Muscle herniation of the extremities: Two case report
Oktay Belhan, Tevfik Yetiş, Murat Gurger, Mehmet Kaya
Progress in Orthopedic Science. 2016;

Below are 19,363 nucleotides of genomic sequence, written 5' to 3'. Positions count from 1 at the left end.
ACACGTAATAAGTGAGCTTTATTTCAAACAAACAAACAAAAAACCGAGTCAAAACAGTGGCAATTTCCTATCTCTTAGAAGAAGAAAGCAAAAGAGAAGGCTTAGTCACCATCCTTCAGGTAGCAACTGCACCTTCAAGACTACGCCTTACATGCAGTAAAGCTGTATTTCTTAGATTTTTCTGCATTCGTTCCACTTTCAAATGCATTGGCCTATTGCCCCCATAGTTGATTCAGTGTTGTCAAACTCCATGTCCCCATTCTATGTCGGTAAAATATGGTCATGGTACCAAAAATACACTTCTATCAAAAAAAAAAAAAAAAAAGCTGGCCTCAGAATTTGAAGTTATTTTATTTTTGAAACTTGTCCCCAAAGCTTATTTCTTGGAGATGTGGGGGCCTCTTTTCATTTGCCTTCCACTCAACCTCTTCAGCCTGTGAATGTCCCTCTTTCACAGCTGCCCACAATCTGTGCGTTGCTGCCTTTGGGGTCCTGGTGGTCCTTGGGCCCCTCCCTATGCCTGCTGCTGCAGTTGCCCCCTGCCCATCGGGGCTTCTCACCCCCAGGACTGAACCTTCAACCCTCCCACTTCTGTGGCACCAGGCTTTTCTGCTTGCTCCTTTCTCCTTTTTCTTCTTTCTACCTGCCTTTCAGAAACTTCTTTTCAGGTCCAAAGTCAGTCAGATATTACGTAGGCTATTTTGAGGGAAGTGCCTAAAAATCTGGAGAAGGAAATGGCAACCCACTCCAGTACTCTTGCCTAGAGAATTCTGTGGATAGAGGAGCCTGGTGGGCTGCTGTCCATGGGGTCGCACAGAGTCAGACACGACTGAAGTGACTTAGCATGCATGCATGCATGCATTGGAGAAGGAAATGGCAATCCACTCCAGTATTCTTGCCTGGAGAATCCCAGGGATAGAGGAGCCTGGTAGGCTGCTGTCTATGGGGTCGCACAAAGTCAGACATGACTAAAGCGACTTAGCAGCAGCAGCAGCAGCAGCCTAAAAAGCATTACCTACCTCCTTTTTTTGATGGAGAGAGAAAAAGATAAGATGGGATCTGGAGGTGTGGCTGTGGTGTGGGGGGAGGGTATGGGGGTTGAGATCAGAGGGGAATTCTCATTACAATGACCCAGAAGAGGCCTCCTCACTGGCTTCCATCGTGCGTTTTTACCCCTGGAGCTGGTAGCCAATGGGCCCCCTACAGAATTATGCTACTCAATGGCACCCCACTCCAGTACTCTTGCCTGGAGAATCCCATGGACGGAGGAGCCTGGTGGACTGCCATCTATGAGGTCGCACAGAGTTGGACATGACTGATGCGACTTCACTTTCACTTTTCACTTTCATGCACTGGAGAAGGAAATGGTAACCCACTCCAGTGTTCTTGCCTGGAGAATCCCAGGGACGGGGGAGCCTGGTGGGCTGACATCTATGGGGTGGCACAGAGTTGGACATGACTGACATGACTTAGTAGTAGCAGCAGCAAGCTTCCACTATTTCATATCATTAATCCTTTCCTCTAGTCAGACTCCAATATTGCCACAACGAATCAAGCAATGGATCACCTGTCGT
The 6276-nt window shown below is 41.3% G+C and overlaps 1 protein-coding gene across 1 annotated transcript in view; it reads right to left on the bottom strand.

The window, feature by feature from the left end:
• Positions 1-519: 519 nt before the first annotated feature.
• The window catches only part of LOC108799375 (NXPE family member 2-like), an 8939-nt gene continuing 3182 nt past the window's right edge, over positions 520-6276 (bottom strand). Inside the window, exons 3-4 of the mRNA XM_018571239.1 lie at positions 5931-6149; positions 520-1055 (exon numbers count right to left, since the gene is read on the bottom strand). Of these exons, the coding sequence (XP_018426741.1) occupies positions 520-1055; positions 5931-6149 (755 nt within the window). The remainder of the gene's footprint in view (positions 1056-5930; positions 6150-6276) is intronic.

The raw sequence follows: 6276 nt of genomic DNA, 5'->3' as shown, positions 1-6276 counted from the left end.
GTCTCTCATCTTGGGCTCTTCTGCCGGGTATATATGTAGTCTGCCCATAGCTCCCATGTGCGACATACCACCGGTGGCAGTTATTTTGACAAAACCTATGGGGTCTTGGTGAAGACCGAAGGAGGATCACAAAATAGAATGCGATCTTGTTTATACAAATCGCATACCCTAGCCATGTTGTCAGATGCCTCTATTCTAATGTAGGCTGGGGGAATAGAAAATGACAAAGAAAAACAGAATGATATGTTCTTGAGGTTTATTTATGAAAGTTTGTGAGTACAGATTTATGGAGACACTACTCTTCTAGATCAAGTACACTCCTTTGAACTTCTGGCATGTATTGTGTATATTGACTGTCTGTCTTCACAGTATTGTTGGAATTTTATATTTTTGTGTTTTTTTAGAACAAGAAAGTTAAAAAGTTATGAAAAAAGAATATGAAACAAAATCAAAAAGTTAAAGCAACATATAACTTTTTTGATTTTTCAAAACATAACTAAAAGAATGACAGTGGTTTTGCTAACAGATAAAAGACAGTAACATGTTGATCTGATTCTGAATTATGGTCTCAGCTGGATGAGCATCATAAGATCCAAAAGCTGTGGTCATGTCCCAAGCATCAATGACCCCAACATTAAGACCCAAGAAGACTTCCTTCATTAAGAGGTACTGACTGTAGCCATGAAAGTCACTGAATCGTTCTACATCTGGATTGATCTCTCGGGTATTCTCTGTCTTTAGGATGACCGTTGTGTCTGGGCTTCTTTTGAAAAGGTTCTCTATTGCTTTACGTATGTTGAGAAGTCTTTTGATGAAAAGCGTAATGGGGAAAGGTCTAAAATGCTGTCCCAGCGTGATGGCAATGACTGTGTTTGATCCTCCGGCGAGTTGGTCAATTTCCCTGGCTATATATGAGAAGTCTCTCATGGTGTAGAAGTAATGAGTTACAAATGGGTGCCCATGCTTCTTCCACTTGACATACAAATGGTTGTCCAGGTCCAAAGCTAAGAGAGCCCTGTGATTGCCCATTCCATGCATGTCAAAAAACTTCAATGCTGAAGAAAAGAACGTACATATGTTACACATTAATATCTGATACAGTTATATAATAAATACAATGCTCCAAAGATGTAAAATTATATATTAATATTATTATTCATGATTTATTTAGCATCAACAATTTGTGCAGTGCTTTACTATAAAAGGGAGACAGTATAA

Muscle herniation of the extremity is a rare clinical entity. Here, we report two patients with muscle herniation at different locations. The first case is a 52-year-old man complained of pain, a local mass, and paresthesia on his right cruise, especially occurring during prolonged exercise. He had medical history including accidentally cut his cruris with the saw two years ago, fortunately he had no tibial fracture. A symptomatic posttraumatic herniation of peroneus longus muscle was diagnosed. The fascial defect was treated surgically. The second case is a 14-year-old child. He had suffered a Type 1 open radius ulna shaft fracture ten years ago. An asymptomatic posttraumatic muscle herniation at the flexor muscles of the forearm was diagnosed. His medical history included the closed reduction and cast application for fractures and close follow-up. As he had no pain or dysfunction and positive findings in ultrasonography and magnetic resonance imaging at the presentation, no treatment was applied. Muscle herniation of the extremity is a rare clinical entity. It was asymptomatic, so it needs no treatment. If it were symptomatic, a longitudinal fasciotomy may be a choice for surgical treatment.